News Release 18-079
NSF awards nearly $6M to advance STEM graduate education training
Transformative approaches to STEM graduate education tested
September 12, 2018
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The National Science Foundation's (NSF) Innovations in Graduate Education (IGE) program recently awarded $5.8 million to 12 new projects that will pilot, test and validate innovative approaches in science, technology, engineering and mathematics (STEM) graduate education.
"These investments by NSF will help us identify advances in graduate education that address current and future STEM workforce needs," said Jim Lewis, NSF acting assistant director for Education and Human Resources. "We have an opportunity to test innovative strategies in STEM graduate education to underscore the importance of interdisciplinary and broader professional training. Our goal is to identify educational methodologies and elements that will result in scientists that are ready to meet grand challenges in science and engineering."
IGE research projects test new ways to provide graduate students with increased opportunities for professional development and career exploration. They support diversity and inclusion in graduate programs along with improved professional competencies -- including leadership, communication, project management and teamwork, skills that are critical for successful transition into the STEM workforce.
While the projects cover divergent areas in graduate education, they all investigate approaches that could be scaled for use at other institutions nationally. Current research areas focus on advancing community and industry engagement, graduate students' professional identities, "human-centered thinking" in engineering education, strategies that cultivate diverse student success in STEM disciplines, and individualized learning for data science.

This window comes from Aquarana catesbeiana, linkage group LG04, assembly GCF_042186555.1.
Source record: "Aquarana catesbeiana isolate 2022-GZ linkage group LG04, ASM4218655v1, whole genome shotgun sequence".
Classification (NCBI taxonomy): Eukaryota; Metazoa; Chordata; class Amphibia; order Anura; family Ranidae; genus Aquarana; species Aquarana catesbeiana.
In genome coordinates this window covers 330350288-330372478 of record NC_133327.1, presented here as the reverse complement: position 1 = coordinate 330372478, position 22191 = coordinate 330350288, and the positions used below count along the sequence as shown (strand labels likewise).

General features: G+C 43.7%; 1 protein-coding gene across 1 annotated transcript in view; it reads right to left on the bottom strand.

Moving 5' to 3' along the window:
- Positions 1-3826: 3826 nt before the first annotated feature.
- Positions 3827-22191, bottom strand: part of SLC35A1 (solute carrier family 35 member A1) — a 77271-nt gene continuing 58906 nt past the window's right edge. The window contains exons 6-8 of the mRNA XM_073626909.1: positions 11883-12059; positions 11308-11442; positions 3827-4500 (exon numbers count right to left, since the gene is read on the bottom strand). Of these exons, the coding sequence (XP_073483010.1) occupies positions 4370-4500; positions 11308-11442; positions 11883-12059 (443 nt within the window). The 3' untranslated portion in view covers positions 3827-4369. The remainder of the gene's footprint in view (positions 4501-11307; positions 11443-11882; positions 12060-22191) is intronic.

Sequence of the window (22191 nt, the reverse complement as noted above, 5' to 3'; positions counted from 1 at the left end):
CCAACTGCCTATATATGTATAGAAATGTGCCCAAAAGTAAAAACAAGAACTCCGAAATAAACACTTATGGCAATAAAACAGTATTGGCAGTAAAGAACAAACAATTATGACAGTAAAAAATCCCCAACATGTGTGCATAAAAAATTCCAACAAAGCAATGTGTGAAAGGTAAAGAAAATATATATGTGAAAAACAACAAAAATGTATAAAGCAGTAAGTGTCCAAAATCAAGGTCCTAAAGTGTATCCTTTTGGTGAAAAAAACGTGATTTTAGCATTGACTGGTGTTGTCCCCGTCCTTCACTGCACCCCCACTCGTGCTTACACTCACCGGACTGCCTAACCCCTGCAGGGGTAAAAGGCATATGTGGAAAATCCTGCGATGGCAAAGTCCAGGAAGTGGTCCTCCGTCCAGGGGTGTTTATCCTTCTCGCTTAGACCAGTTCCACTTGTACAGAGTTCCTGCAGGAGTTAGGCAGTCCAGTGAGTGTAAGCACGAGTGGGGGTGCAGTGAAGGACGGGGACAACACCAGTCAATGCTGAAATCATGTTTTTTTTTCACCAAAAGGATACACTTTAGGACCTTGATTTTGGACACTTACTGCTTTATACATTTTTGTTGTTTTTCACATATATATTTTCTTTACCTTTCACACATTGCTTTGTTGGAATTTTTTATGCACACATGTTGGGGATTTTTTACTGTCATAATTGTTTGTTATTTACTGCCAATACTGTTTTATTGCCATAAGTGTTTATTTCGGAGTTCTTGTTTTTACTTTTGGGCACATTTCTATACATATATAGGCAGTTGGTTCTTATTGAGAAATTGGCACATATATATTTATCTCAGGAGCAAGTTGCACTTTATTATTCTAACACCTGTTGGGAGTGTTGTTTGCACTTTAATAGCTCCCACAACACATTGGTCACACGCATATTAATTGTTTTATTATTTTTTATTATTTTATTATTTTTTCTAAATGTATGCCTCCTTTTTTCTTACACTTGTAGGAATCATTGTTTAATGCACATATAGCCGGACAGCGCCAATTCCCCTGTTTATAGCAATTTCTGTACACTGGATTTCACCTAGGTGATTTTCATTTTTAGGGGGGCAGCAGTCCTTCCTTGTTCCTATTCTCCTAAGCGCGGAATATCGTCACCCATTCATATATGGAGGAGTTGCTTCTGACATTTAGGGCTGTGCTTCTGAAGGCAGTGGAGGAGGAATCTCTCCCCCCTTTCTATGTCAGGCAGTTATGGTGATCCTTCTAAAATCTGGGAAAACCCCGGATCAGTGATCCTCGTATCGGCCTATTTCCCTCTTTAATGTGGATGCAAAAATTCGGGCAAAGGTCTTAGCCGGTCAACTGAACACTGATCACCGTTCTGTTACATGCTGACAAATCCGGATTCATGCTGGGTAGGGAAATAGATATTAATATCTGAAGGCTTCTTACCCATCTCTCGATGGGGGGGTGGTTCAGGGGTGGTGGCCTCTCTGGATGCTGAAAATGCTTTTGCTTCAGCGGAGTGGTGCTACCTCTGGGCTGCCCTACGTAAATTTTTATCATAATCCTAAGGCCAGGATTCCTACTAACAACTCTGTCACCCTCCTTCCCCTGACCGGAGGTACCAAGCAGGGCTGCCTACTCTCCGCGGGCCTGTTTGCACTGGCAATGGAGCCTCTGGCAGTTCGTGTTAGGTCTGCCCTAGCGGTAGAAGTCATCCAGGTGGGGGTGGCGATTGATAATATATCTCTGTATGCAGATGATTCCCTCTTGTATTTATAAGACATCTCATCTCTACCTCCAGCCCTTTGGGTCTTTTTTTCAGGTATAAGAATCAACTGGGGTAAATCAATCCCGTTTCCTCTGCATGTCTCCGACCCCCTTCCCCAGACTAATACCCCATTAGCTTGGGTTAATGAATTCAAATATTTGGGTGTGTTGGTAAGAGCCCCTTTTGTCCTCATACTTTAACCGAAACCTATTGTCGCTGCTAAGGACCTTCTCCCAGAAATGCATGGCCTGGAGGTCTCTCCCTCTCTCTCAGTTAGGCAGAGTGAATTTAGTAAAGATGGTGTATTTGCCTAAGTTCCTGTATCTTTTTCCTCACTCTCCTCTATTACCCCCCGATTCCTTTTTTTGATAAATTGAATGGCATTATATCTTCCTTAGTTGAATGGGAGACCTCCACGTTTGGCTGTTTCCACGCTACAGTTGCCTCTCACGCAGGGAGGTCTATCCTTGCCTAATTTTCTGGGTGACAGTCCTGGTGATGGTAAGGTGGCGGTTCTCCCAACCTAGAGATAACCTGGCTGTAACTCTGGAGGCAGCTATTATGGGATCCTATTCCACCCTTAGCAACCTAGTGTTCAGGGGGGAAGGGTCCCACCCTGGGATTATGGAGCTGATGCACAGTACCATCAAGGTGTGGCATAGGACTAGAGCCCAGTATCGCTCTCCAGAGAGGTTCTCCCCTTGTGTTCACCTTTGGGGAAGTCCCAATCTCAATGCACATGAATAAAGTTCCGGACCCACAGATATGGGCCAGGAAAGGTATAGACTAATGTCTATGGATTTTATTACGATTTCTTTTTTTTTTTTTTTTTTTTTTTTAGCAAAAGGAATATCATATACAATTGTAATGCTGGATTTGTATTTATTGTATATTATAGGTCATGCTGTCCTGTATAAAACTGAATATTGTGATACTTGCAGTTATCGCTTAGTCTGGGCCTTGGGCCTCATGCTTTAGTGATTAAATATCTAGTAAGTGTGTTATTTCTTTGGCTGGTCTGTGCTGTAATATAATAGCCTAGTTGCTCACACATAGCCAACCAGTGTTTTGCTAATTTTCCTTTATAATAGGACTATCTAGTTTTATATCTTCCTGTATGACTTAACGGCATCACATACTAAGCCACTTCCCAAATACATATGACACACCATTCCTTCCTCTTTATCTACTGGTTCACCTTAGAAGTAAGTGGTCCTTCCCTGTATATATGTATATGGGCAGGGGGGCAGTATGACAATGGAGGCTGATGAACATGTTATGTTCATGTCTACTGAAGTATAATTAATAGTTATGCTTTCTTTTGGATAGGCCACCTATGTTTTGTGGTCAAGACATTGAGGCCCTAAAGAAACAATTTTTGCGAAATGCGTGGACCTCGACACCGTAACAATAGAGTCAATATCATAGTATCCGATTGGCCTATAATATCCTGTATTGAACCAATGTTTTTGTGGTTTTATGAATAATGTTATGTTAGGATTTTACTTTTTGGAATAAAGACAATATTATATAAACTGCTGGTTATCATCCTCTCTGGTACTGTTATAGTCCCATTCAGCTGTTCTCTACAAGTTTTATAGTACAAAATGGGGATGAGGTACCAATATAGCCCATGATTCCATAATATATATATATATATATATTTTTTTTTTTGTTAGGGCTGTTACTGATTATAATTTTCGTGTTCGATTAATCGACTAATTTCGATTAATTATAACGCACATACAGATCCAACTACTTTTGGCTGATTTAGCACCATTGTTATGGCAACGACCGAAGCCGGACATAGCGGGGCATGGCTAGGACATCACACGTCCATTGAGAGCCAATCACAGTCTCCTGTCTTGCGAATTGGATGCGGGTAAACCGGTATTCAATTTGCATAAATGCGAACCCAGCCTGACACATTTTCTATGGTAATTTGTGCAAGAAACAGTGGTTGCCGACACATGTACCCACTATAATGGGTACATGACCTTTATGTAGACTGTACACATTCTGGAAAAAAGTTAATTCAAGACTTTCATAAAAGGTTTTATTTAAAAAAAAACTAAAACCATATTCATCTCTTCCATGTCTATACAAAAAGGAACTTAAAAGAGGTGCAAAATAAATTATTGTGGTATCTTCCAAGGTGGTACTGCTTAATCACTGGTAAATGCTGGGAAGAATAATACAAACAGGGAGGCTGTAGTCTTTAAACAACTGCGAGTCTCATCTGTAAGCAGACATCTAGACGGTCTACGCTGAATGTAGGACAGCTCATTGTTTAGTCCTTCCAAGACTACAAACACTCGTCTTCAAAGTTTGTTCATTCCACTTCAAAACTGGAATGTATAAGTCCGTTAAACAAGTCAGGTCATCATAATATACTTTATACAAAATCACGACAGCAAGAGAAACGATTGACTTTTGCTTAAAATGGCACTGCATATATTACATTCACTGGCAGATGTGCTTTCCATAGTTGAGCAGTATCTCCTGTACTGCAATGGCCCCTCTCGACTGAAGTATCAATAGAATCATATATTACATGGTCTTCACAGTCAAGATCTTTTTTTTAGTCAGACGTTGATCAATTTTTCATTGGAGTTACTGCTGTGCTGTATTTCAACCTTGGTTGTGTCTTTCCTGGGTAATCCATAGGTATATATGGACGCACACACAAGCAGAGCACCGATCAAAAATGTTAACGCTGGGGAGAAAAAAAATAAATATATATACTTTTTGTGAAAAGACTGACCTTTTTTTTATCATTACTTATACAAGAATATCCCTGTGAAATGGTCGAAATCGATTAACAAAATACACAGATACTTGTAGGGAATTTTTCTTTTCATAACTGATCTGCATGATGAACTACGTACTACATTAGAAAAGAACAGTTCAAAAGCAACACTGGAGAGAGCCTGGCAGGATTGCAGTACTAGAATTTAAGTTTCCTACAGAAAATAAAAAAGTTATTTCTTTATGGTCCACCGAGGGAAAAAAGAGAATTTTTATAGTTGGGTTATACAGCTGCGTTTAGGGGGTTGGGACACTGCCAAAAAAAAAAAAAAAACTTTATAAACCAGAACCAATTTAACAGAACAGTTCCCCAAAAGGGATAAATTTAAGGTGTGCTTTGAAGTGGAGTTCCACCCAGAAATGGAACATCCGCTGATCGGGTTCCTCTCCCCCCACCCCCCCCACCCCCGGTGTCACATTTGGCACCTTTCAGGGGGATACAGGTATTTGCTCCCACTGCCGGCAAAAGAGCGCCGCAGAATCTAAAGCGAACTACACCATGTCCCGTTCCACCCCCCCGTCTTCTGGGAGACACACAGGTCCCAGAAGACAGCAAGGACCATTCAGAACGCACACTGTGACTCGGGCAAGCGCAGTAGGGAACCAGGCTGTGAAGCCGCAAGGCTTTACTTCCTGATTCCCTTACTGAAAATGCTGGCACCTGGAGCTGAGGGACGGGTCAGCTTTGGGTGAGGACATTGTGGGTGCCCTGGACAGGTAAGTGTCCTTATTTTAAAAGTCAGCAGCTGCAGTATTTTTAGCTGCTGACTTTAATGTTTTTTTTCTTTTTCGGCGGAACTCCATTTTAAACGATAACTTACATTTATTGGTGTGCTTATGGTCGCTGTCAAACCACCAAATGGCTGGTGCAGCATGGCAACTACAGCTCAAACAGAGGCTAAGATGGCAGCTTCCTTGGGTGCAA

The project titles, principal investigators and sponsor institutions for the new awards are:
- Advancing and Strengthening Science Identity through Systematic Training (ASSIST), Janis Bush, University of Texas San Antonio.
- Individualized Pathways and Resources to Adaptive Control Theory-Inspired Scientific Education (iPRACTISE), Sy-Miin Chow, Pennsylvania State University, University Park.
- A Public Service Fellows Program - Preparing Graduate Students for Community Engagement, Anna Courtier, University of Wisconsin, Madison.
- A Pathway to Inclusion for STEM Researchers, Sara Giordano, University of California, Davis.
- Partnership with Researchers in Industry for Doctoral Education (PRIDE), Himanshu Jain, Lehigh University.
- Scaling Faculty Development to Broaden Participation in Graduate Education, Julie Posselt, University of Southern California and Casey Miller, Rochester Institute of Technology.
- Developing Reflective Engineers, Danny Reible, Texas Tech University.
- Leveraging Data Science Master Programs to Enhance Professional Readiness in STEM PhD Students, Jana Schaich Borg, Duke University.
- Enhancing Graduate Education in Systems Thinking and Multi-Stakeholder Design through a Co-Creation Toolkit, Amy Smith, MIT.
- Interdisciplinary STEM Graduate Student Learning Communities, Rose Marie Ward, Miami University.
- Graduate Identity Formation through Teaching, Julianne Wenner, Boise State University
- Impact Indicators and Instruments for Individual Development Plans, Jodi Wesemann, American Chemical Society.
Bobbie Mixon, NSF, (703) 292-8485, email: email@example.com
Laura B. Regassa, NSF, (703) 292-2343, email: firstname.lastname@example.org
The National Science Foundation (NSF) is an independent federal agency that supports fundamental research and education across all fields of science and engineering. In fiscal year (FY) 2019, its budget is $8.1 billion. NSF funds reach all 50 states through grants to nearly 2,000 colleges, universities and other institutions. Each year, NSF receives more than 50,000 competitive proposals for funding and makes about 12,000 new funding awards.
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